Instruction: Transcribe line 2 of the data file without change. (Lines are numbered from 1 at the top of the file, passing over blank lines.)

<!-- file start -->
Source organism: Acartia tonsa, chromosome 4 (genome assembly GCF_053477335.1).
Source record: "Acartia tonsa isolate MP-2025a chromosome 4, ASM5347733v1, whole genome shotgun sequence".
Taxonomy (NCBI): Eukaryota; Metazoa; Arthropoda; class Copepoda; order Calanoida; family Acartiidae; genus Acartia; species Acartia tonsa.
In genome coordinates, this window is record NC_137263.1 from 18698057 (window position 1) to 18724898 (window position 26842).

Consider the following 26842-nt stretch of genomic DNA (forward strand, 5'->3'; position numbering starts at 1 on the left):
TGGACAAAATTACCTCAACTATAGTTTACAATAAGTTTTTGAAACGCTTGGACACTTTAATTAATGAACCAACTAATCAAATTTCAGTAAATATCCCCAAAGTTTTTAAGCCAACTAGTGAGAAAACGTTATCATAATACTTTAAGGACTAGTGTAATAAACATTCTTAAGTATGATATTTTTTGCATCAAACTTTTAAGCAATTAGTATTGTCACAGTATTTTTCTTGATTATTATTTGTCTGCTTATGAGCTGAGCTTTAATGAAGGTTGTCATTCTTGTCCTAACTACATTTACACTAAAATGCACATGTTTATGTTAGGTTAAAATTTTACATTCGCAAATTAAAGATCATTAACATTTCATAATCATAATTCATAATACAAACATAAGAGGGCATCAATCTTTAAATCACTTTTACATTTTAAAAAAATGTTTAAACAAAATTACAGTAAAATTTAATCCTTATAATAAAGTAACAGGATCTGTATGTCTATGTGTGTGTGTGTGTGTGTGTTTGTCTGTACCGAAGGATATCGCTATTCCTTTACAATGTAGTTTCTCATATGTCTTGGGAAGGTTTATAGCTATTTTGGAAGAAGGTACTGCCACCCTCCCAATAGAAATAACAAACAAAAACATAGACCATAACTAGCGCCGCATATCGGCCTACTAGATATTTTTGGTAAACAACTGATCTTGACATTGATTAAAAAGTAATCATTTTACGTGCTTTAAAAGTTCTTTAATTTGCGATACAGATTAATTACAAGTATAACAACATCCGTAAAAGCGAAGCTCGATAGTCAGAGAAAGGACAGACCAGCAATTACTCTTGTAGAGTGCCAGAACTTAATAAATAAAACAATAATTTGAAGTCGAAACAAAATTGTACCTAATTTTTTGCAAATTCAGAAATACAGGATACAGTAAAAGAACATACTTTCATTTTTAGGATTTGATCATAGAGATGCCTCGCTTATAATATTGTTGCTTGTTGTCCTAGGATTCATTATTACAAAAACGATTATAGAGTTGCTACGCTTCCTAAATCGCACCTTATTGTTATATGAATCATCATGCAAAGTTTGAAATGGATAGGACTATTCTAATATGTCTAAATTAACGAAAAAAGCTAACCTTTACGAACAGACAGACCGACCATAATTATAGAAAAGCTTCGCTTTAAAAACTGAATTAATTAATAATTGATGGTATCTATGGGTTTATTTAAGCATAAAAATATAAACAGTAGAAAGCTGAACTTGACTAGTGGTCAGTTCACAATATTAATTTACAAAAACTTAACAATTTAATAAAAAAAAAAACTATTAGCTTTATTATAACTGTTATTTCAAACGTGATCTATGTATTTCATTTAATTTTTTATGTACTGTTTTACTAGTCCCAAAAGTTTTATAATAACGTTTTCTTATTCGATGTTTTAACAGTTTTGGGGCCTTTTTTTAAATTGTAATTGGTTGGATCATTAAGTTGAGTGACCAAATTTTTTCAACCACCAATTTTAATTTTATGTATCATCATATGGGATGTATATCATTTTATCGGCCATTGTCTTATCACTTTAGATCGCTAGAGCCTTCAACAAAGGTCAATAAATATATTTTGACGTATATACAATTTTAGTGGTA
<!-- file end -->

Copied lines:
Source record: "Acartia tonsa isolate MP-2025a chromosome 4, ASM5347733v1, whole genome shotgun sequence".